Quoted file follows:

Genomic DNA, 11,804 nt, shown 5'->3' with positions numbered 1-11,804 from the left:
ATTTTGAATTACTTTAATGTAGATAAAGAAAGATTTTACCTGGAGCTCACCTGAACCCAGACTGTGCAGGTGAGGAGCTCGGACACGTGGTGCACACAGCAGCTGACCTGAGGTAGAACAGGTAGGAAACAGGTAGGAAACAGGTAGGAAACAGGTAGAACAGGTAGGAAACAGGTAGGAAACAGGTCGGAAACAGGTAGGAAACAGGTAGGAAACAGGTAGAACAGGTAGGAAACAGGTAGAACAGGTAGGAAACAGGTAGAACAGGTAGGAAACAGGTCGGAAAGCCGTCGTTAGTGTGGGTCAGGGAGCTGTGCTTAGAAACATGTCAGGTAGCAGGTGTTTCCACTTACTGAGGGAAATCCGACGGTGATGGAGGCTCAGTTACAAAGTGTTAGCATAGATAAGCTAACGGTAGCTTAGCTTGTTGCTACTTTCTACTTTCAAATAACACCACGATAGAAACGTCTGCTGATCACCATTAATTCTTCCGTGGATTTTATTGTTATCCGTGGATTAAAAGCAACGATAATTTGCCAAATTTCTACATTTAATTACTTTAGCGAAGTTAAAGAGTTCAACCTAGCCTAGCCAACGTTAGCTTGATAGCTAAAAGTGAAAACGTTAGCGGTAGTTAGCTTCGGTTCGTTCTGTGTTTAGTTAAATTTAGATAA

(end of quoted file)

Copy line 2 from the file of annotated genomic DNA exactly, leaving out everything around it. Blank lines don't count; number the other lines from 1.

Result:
ATTTTGAATTACTTTAATGTAGATAAAGAAAGATTTTACCTGGAGCTCACCTGAACCCAGACTGTGCAGGTGAGGAGCTCGGACACGTGGTGCACACAGCAGCTGACCTGAGGTAGAACAGGTAGGAAACAGGTAGGAAACAGGTAGGAAACAGGTAGAACAGGTAGGAAACAGGTAGGAAACAGGTCGGAAACAGGTAGGAAACAGGTAGGAAACAGGTAGAACAGGTAGGAAACAGGTAGAACAGGTAGGAAACAGGTAGAACAGGTAGGAAACAGGTCGGAAAGCCGTCGTTAGTGTGGGTCAGGGAGCTGTGCTTAGAAACATGTCAGGTAGCAGGTGTTTCCACTTACTGAGGGAAATCCGACGGTGATGGAGGCTCAGTTACAAAGTGTTAGCATAGATAAGCTAACGGTAGCTTAGCTTGTTGCTACTTTCTACTTTCAAATAACACCACGATAGAAACGTCTGCTGATCACCATTAATTCTTCCGTGGATTTTATTGTTATCCGTGGATTAAAAGCAACGATAATTTGCCAAATTTCTACATTTAATTACTTTAGCGAAGTTAAAGAGTTCAACCTAGCCTAGCCAACGTTAGCTTGATAGCTAAAAGTGAAAACGTTAGCGGTAGTTAGCTTCGGTTCGTTCTGTGTTTAGTTAAATTTAGATAA